More on “Deliberately”

Immediately upon seeing Walden in Voyant Tools, the context tool in the bottom right corner caught my eye. The tool is interesting; it allows one to input a certain word and outputs all occurrences of the word in the text, giving the context surrounding the word the as well. By default, the word “like” is used. I thought it would be more intriguing to take a look at one of Thoreau’s dearest words: “deliberately.”

What does it mean to live deliberately? Can men live deliberately? If so, how? These were questions I had even before exploring Voyant Tools. After seeing the context tool, I thought it offered a unique way to (begin to) answer these questions.

As we have discussed before, part of living deliberately means carefully choosing what to observe, what to do, etc. Essentially, it means being conscious about yourself, the things around you, and the intersection between the two; being closer to nature. After seeing “deliberately” in the context tool, I discovered a different, almost paradoxical, meaning of the word. To Thoreau, the deliberation of man and the deliberation of nature- although connected- are different. Thoreau seems to believe that animals and nature are inherently deliberate- they don’t have to deliberately try to be deliberate. Bear with me here.

Thoreau uses “deliberately” nine times in Walden. In seven of these, Thoreau uses the word in the context of the actions of man. For the other two, the context is of nature itself. The fifth occurrence of the word reads: “Let us spend one day as deliberately as Nature” (Where I Lived, And What I Lived For, paragraph 22). The seventh occurrence reads: “He uttered a long-drawn unearthly howl, probably more like that of a wolf than any bird; as when a beast puts his muzzle to the ground and deliberately howls” (Brute Neighbors, paragraph 17). Nature in itself is deliberate; and man must therefore learn this deliberation from nature (first quote). The beast’s howl is deliberate merely because the animal is a part of nature- the beast need not to put effort into deliberation (second quote).

For most of the seven other uses of the word (regarding the actions of man), Thoreau suggests that man must act deliberately so as to become closer to nature. For example, the second use of the word reads: “It would be worth the while still to build more deliberately than I did, considering, for instance, what foundation a door, a window, a cellar, a garret, have in the nature of man, and perchance never raising any superstructure until we found a better reason for it than our temporal necessities even” (Economy, paragraph 66). Thoreau says he should have built his house more deliberately. But, this isn’t how we normally think of the word- he doesn’t mean that he should have added more time or detail, he means that he should have put in less time and taken out structures, so that his house was more natural. A very similar quote is the eighth occurrence of the word, which reads: “Indeed, I worked so deliberately, that though I commenced at the ground in the morning, a course of bricks raised a few inches above the floor served for my pillow at night; yet I did not get a stiff neck” (House-Warming, paragraph 5).  Here, Thoreau did work deliberately; meaning he was brought closer to nature, sleeping on the ground without luxuries like a pillow. And, finally, our old friend “I went to the woods because I wished to live deliberately, to front only the essential facts of life” (Where I Lived, And What I Lived For, paragraph 16). Being deliberate means being close to nature, and vice versa, because nature itself is deliberate.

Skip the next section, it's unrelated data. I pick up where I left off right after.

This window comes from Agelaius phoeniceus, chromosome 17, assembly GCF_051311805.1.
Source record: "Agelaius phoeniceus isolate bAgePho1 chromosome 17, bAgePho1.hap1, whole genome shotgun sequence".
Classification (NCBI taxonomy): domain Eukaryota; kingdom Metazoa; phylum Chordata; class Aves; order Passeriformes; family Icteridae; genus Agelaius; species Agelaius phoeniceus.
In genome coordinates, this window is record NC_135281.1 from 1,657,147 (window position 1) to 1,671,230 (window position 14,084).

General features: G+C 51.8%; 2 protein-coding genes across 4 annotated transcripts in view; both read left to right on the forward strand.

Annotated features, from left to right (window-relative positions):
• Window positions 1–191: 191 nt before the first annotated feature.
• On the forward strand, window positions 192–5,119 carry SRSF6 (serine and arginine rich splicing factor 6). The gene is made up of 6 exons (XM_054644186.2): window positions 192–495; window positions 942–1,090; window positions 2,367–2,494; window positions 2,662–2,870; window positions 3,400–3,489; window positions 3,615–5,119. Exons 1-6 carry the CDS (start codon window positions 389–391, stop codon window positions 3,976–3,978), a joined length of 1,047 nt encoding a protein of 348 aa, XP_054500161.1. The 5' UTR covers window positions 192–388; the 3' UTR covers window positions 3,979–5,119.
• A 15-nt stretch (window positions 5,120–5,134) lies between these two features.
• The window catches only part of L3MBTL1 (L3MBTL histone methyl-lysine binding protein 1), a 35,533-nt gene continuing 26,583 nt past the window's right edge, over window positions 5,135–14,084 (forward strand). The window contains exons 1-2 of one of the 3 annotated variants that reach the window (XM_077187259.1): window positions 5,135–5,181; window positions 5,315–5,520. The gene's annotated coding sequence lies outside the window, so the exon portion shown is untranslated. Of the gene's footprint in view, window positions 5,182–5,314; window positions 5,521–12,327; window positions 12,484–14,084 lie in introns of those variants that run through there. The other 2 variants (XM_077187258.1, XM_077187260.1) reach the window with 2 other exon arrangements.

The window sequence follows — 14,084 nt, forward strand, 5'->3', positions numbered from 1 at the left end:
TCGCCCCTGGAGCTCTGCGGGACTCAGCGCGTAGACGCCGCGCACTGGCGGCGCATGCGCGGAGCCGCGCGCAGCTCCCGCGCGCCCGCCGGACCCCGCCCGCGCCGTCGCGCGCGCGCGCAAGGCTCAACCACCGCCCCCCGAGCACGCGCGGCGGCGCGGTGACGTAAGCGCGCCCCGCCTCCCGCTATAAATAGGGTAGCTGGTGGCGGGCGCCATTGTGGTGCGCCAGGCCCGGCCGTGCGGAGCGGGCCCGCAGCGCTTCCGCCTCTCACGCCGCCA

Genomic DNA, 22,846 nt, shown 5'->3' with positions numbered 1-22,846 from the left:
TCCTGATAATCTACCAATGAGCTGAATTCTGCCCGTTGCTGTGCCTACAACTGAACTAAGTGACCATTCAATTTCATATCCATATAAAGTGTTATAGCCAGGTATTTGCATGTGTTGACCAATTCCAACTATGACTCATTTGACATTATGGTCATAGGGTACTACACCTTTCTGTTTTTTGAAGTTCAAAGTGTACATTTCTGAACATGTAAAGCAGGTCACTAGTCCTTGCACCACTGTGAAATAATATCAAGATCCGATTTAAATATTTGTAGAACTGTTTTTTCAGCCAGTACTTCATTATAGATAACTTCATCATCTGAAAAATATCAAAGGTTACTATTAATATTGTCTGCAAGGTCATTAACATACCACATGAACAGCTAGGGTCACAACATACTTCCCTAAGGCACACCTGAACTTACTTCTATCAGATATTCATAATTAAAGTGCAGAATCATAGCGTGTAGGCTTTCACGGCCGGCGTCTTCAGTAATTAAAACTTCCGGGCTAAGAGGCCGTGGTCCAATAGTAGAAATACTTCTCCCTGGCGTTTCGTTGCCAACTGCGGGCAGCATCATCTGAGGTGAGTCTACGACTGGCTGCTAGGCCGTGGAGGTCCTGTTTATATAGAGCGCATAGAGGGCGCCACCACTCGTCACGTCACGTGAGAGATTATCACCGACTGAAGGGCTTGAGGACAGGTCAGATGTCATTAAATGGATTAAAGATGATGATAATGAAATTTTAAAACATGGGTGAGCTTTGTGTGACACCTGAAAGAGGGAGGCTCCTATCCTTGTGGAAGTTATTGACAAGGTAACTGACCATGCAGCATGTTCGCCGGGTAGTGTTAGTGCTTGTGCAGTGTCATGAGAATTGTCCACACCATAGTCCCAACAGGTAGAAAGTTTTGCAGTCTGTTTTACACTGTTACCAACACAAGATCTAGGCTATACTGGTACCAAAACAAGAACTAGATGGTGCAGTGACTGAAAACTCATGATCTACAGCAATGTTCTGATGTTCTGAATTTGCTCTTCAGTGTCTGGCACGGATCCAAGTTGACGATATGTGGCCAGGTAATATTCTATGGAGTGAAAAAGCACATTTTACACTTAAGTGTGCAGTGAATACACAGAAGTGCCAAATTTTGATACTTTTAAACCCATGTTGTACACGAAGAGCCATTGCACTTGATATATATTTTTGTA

For man, deliberation is not innate. Man must consciously try be deliberate (a bit redundant, I know) to be closer to nature. Nature is intrinsically deliberate, and therefore to be more like nature man must act closely to nature– act with deliberation. I think this analysis was a combination of distant and close reading, so I’m not sure how much a close reading a Walden will help to further answer these questions. However, comparing Walden to other texts of Thoreau’s where he discusses deliberation could be very useful to see just what Thoreau means when he says “living deliberately.”

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